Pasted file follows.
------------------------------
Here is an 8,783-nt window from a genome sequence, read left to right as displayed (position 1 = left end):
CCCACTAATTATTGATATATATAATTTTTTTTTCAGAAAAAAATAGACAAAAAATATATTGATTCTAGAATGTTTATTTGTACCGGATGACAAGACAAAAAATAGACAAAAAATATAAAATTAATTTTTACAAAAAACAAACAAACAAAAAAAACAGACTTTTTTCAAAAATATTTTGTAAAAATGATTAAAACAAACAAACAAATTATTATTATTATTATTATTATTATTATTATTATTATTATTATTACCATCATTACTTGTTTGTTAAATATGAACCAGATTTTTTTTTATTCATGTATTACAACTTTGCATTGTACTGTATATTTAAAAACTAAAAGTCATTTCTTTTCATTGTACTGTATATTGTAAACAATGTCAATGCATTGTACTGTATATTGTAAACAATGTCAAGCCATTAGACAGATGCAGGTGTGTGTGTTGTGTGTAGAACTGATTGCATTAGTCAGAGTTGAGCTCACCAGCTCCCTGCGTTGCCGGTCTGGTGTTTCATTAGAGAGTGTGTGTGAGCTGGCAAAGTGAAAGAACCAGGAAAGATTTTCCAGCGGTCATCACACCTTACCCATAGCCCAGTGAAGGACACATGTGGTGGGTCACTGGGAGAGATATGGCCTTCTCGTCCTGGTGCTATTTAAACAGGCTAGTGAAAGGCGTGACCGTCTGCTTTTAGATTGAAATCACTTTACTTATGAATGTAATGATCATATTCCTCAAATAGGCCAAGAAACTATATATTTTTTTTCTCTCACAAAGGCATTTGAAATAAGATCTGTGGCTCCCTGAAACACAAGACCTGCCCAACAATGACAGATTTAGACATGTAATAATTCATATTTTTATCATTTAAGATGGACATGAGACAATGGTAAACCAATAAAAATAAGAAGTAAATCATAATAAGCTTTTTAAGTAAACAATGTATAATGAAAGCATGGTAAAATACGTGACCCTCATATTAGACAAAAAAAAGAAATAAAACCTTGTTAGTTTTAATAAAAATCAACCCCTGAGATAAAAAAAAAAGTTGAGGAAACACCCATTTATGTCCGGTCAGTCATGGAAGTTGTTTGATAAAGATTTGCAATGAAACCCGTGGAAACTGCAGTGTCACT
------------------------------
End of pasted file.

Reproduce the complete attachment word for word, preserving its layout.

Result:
Here is an 8,783-nt window from a genome sequence, read left to right as displayed (position 1 = left end):
CCCACTAATTATTGATATATATAATTTTTTTTTCAGAAAAAAATAGACAAAAAATATATTGATTCTAGAATGTTTATTTGTACCGGATGACAAGACAAAAAATAGACAAAAAATATAAAATTAATTTTTACAAAAAACAAACAAACAAAAAAAACAGACTTTTTTCAAAAATATTTTGTAAAAATGATTAAAACAAACAAACAAATTATTATTATTATTATTATTATTATTATTATTATTATTATTATTACCATCATTACTTGTTTGTTAAATATGAACCAGATTTTTTTTTATTCATGTATTACAACTTTGCATTGTACTGTATATTTAAAAACTAAAAGTCATTTCTTTTCATTGTACTGTATATTGTAAACAATGTCAATGCATTGTACTGTATATTGTAAACAATGTCAAGCCATTAGACAGATGCAGGTGTGTGTGTTGTGTGTAGAACTGATTGCATTAGTCAGAGTTGAGCTCACCAGCTCCCTGCGTTGCCGGTCTGGTGTTTCATTAGAGAGTGTGTGTGAGCTGGCAAAGTGAAAGAACCAGGAAAGATTTTCCAGCGGTCATCACACCTTACCCATAGCCCAGTGAAGGACACATGTGGTGGGTCACTGGGAGAGATATGGCCTTCTCGTCCTGGTGCTATTTAAACAGGCTAGTGAAAGGCGTGACCGTCTGCTTTTAGATTGAAATCACTTTACTTATGAATGTAATGATCATATTCCTCAAATAGGCCAAGAAACTATATATTTTTTTTCTCTCACAAAGGCATTTGAAATAAGATCTGTGGCTCCCTGAAACACAAGACCTGCCCAACAATGACAGATTTAGACATGTAATAATTCATATTTTTATCATTTAAGATGGACATGAGACAATGGTAAACCAATAAAAATAAGAAGTAAATCATAATAAGCTTTTTAAGTAAACAATGTATAATGAAAGCATGGTAAAATACGTGACCCTCATATTAGACAAAAAAAAGAAATAAAACCTTGTTAGTTTTAATAAAAATCAACCCCTGAGATAAAAAAAAAAGTTGAGGAAACACCCATTTATGTCCGGTCAGTCATGGAAGTTGTTTGATAAAGATTTGCAATGAAACCCGTGGAAACTGCAGTGTCACT